Then Jenny introduced Joe and briefly mentioned how they began this project. And then Joe gave a full background of the project. He mentioned that the idea of this project is inspired by James Scott’s “Seeing Like a State.” From my impression at that time, many people in that room did not know who James Scott is so may not be able to relate to the idea immediately. Joe then explained the original idea of Scott’s book and pointed out the analogy/connection -- from tunnel vision of the state to the valley vision of companies. Then Joes continued to ask what moral visions of Silicon Valley are and tried to unpack the idea of “morality.” Then Joe introduced his vision about how technology is organized by material culture and talked about the idea of “solutionism.” He mentioned the example of Juicero, a new agrifood tech. Many people in the room knew the case and laughed. Finally, Joe briefly discussed the idea of “Seeing the Valley” and the plan for future projects, including a series of panel discussions about moral visions. During Joe’s introduction, the room was actually quite quiet. My own impression at that time is that I was trying to follow the ideas Joe was articulating and developing.

After Joe’s introduction of the idea of “seeing like a valley,” cultural historian Fred Turner is the first panelist who gave his vision of the Valley. He said “I see the legacy of American puritanism.” Then he emphasizes the idea of “Actual Valley” and introduced projects he has worked on to make visible the invisible part of the Valley. He thought there will be many connections between this S&J project and his work.

The second panelist is Katherine Isbister. She is a professor in Computational Media and introduced herself as a post-hippie. She shared her experience that the Valley has changed from a more idealistic and communal vision to the Valley today that she felt increasingly alienated from. She also mentioned the utopian vision of the Valley and the question how to better train future engineers. When I was listening to her sharing, I was surprised of phrases she used and concepts she articulated because she didn’t seem to be a typical computer scientist to me but more like a social science or humanities scholar.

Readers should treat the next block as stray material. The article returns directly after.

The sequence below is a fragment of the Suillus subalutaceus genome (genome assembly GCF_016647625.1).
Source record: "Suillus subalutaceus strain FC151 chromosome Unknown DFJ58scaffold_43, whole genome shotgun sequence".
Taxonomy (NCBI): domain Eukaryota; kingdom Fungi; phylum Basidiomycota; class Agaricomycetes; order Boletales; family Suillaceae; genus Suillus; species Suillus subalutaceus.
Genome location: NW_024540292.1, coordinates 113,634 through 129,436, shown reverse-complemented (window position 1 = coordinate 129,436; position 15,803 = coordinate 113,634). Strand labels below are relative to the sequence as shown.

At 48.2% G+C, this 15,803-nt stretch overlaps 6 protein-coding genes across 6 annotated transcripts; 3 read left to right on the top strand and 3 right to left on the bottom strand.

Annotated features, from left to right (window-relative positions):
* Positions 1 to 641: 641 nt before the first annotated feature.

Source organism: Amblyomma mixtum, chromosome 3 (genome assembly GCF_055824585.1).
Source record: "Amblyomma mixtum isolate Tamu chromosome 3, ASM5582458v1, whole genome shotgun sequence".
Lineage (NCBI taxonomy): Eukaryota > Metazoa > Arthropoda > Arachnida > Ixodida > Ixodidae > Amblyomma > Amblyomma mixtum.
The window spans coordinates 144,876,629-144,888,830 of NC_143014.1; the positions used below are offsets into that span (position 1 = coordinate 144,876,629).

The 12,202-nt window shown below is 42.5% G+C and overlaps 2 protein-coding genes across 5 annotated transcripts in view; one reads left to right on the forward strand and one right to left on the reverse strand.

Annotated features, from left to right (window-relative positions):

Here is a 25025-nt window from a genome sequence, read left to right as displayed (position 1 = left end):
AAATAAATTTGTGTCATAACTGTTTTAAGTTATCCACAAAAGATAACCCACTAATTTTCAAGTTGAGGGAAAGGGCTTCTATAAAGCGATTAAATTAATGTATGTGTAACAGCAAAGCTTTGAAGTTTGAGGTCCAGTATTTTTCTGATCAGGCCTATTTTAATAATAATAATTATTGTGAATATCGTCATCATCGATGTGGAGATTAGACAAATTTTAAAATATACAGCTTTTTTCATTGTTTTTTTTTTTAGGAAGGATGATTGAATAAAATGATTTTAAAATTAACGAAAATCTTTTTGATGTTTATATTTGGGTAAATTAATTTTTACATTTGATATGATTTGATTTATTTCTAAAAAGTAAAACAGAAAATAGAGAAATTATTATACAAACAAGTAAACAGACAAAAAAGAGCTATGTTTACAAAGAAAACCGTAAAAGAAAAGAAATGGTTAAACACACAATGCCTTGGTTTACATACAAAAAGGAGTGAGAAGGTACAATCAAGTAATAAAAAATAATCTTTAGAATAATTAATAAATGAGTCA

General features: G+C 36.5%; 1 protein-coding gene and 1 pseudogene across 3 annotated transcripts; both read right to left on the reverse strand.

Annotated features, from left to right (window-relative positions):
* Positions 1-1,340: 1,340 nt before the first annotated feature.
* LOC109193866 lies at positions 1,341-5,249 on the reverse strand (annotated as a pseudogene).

The third panelist is Morgan Ames. She introduced her project about “One laptop left behind” and also made some allusion to "no laptop left behind.” Then she introduced her current project in marginalized communities in the Valley. As she positioned her research, she focused the communities that are "made marginal" and "proximate peripheries."

After Morgan’s sharing, there were some discussions about potential themes for this project, especially children. Jenny proposed to begin to put ideas on the big whiteboard in the back of the conference room. Melissa De Witte from Social Science Division volunteered to write ideas on the board.

After that, because the fourth panelist went out to pick up a phone call, and it was also around 5 o’clock, Jenny made the decision to have a break. Everyone then went out to have some refreshments. And there were also lots of discussions during the break, just like other S&J events.

It was around 5:20 when everyone returned to the conference room and began the second half of the event. More 5 participants had left during the break. Then the four panelist Michael Mateas shared his vision of the Silicon Valley. He thought there was a genuine utopianism that hoped to change the world for good in the past. As the chair of the Computational Media Department, he also mentioned since they will definitely be present in the Silicon Valley, he was wondering how that could be a transformative platform and how to actually intervene from inside?